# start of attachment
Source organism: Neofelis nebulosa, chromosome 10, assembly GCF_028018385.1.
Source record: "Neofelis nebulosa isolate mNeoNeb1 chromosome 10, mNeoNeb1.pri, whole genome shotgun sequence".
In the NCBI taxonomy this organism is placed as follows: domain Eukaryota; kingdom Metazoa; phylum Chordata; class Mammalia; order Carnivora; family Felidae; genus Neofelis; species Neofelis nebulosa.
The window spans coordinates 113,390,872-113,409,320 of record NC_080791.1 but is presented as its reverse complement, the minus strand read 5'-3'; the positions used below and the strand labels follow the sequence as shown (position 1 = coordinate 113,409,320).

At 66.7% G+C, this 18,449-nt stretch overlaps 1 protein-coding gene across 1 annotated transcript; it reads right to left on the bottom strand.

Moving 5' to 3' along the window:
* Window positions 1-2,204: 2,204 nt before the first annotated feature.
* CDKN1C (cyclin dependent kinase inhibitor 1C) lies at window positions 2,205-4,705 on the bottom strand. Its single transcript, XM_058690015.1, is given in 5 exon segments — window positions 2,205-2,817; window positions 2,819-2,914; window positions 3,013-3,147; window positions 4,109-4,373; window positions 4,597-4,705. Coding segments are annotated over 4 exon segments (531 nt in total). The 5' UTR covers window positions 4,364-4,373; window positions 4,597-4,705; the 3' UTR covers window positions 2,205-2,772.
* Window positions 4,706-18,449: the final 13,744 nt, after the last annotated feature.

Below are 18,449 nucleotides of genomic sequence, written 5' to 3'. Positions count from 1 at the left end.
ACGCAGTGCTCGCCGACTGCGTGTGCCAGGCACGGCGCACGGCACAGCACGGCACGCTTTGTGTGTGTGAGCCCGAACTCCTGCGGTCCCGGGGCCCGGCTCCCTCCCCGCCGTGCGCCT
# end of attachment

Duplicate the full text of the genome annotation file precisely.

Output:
Source organism: Neofelis nebulosa, chromosome 10, assembly GCF_028018385.1.
Source record: "Neofelis nebulosa isolate mNeoNeb1 chromosome 10, mNeoNeb1.pri, whole genome shotgun sequence".
In the NCBI taxonomy this organism is placed as follows: domain Eukaryota; kingdom Metazoa; phylum Chordata; class Mammalia; order Carnivora; family Felidae; genus Neofelis; species Neofelis nebulosa.
The window spans coordinates 113,390,872-113,409,320 of record NC_080791.1 but is presented as its reverse complement, the minus strand read 5'-3'; the positions used below and the strand labels follow the sequence as shown (position 1 = coordinate 113,409,320).

At 66.7% G+C, this 18,449-nt stretch overlaps 1 protein-coding gene across 1 annotated transcript; it reads right to left on the bottom strand.

Moving 5' to 3' along the window:
* Window positions 1-2,204: 2,204 nt before the first annotated feature.
* CDKN1C (cyclin dependent kinase inhibitor 1C) lies at window positions 2,205-4,705 on the bottom strand. Its single transcript, XM_058690015.1, is given in 5 exon segments — window positions 2,205-2,817; window positions 2,819-2,914; window positions 3,013-3,147; window positions 4,109-4,373; window positions 4,597-4,705. Coding segments are annotated over 4 exon segments (531 nt in total). The 5' UTR covers window positions 4,364-4,373; window positions 4,597-4,705; the 3' UTR covers window positions 2,205-2,772.
* Window positions 4,706-18,449: the final 13,744 nt, after the last annotated feature.

Below are 18,449 nucleotides of genomic sequence, written 5' to 3'. Positions count from 1 at the left end.
ACGCAGTGCTCGCCGACTGCGTGTGCCAGGCACGGCGCACGGCACAGCACGGCACGCTTTGTGTGTGTGAGCCCGAACTCCTGCGGTCCCGGGGCCCGGCTCCCTCCCCGCCGTGCGCCT